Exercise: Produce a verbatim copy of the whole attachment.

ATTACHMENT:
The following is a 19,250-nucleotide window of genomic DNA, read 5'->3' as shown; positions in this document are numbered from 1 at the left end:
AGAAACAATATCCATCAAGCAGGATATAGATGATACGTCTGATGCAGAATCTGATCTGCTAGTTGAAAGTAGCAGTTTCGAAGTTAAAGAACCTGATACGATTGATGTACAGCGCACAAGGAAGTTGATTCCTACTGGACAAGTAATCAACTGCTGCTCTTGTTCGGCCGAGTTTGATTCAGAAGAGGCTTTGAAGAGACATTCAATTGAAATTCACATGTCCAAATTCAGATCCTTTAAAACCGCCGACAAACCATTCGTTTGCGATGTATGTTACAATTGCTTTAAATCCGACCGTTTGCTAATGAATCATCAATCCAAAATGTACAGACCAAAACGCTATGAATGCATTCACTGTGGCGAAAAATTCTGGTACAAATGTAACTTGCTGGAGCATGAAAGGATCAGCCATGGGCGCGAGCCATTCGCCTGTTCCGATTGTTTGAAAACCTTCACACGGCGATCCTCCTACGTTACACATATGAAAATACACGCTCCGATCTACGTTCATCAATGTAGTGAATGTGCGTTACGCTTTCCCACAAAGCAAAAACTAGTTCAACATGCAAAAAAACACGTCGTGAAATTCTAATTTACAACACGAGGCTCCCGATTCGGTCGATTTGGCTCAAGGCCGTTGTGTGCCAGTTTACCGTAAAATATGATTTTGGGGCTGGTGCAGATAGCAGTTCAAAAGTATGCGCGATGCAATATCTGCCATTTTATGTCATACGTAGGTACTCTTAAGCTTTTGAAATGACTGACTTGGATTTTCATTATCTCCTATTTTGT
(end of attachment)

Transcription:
The following is a 19,250-nucleotide window of genomic DNA, read 5'->3' as shown; positions in this document are numbered from 1 at the left end:
AGAAACAATATCCATCAAGCAGGATATAGATGATACGTCTGATGCAGAATCTGATCTGCTAGTTGAAAGTAGCAGTTTCGAAGTTAAAGAACCTGATACGATTGATGTACAGCGCACAAGGAAGTTGATTCCTACTGGACAAGTAATCAACTGCTGCTCTTGTTCGGCCGAGTTTGATTCAGAAGAGGCTTTGAAGAGACATTCAATTGAAATTCACATGTCCAAATTCAGATCCTTTAAAACCGCCGACAAACCATTCGTTTGCGATGTATGTTACAATTGCTTTAAATCCGACCGTTTGCTAATGAATCATCAATCCAAAATGTACAGACCAAAACGCTATGAATGCATTCACTGTGGCGAAAAATTCTGGTACAAATGTAACTTGCTGGAGCATGAAAGGATCAGCCATGGGCGCGAGCCATTCGCCTGTTCCGATTGTTTGAAAACCTTCACACGGCGATCCTCCTACGTTACACATATGAAAATACACGCTCCGATCTACGTTCATCAATGTAGTGAATGTGCGTTACGCTTTCCCACAAAGCAAAAACTAGTTCAACATGCAAAAAAACACGTCGTGAAATTCTAATTTACAACACGAGGCTCCCGATTCGGTCGATTTGGCTCAAGGCCGTTGTGTGCCAGTTTACCGTAAAATATGATTTTGGGGCTGGTGCAGATAGCAGTTCAAAAGTATGCGCGATGCAATATCTGCCATTTTATGTCATACGTAGGTACTCTTAAGCTTTTGAAATGACTGACTTGGATTTTCATTATCTCCTATTTTGT